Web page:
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The Charitable Imperative: Hospitals and Nursing in Ancien Regime and Revolutionary France.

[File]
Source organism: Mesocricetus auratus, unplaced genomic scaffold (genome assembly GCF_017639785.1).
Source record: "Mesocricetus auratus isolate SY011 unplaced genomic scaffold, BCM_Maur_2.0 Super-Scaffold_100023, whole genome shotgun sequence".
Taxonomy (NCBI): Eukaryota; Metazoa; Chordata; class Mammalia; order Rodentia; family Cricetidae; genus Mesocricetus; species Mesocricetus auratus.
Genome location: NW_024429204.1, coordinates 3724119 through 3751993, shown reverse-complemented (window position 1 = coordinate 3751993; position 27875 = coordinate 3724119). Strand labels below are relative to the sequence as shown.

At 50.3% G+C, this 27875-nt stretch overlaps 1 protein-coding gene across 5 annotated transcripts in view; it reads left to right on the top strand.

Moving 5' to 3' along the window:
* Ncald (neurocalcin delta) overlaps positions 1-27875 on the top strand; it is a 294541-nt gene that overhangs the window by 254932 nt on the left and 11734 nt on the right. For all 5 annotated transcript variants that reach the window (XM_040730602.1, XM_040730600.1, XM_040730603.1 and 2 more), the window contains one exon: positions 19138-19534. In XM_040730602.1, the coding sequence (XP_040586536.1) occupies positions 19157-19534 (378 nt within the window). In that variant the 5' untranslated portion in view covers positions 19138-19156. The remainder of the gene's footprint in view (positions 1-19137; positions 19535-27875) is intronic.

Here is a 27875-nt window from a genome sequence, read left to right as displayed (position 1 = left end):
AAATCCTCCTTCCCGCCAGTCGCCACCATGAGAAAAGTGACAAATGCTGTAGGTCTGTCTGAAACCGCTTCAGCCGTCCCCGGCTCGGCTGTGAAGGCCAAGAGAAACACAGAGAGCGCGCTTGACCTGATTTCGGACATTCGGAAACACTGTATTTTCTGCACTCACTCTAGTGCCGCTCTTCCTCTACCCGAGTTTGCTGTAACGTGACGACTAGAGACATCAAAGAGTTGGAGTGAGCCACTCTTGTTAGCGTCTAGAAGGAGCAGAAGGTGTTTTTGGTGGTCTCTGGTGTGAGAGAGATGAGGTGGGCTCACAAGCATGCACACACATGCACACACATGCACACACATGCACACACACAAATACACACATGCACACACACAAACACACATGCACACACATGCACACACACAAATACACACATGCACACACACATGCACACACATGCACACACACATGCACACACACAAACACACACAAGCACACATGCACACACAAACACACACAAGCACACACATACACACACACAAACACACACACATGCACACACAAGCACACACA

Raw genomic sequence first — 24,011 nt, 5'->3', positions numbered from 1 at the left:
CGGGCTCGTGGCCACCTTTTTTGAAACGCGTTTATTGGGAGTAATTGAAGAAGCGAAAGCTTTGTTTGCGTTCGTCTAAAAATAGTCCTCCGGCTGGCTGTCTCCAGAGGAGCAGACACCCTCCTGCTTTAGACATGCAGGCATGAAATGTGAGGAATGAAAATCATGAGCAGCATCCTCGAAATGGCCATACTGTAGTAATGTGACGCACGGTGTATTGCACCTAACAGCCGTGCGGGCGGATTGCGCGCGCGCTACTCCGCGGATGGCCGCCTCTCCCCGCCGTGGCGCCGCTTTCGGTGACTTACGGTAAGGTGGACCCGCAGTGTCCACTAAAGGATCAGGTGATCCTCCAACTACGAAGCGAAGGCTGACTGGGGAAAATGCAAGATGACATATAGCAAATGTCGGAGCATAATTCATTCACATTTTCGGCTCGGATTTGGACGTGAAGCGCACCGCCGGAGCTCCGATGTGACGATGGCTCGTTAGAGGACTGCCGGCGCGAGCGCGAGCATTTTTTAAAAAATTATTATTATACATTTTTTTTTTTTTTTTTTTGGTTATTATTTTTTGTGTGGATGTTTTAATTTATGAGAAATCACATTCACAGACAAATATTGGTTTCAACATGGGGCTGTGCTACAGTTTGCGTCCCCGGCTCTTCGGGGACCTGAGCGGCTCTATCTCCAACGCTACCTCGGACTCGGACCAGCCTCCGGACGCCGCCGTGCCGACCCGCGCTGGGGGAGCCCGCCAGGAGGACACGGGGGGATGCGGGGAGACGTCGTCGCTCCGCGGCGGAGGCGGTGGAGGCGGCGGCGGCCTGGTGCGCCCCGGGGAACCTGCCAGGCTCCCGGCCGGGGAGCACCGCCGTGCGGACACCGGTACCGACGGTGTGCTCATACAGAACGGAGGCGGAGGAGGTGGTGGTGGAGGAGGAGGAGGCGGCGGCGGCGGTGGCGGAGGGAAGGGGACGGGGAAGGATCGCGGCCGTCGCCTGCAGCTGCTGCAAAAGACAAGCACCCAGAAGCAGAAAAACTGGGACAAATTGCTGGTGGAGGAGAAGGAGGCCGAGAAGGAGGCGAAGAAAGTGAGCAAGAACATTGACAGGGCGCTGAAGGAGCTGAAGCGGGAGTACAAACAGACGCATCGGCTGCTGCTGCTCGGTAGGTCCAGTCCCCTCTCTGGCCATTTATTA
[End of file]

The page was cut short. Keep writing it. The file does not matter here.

This volume brings together a series of pioneering essays, the earliest dating from 1978, on public assistance and health care in the seventeenth and eighteenth centuries. All are learned, lively, and well-argued; they reflect both Jones's exhaustive research in the archives of the Montpellier region, the basis for an earlier monograph,(1) and a prolonged effort to reassess major themes in French social history. More cohesive than most such collections, the book comprises two essays on hospitals (including one, on the Hotel-Dieu of Nimes, co-authored with Michael Sonenscher), three on hospital nursing, and three more on the treatment of groups that, although distinct from the indigent and sick population of the hospitals, "were none the less subjected to charitable-cum-repressive institutionalization": soldiers, prostitutes, and the insane. Several of the general chapters provide as useful an introduction as any to their subjects: seventeenth-century French hospitals, the role of the Daughters of Charity in hospitals, and military medicine and welfare from Richelieu to Napoleon. The more detailed discussions of the founding of the Daughters of Charity and of their activities at the Hotel-Dieu Saint-Eloi of Montpellier illuminate the workings of a remarkable and often unappreciated institution.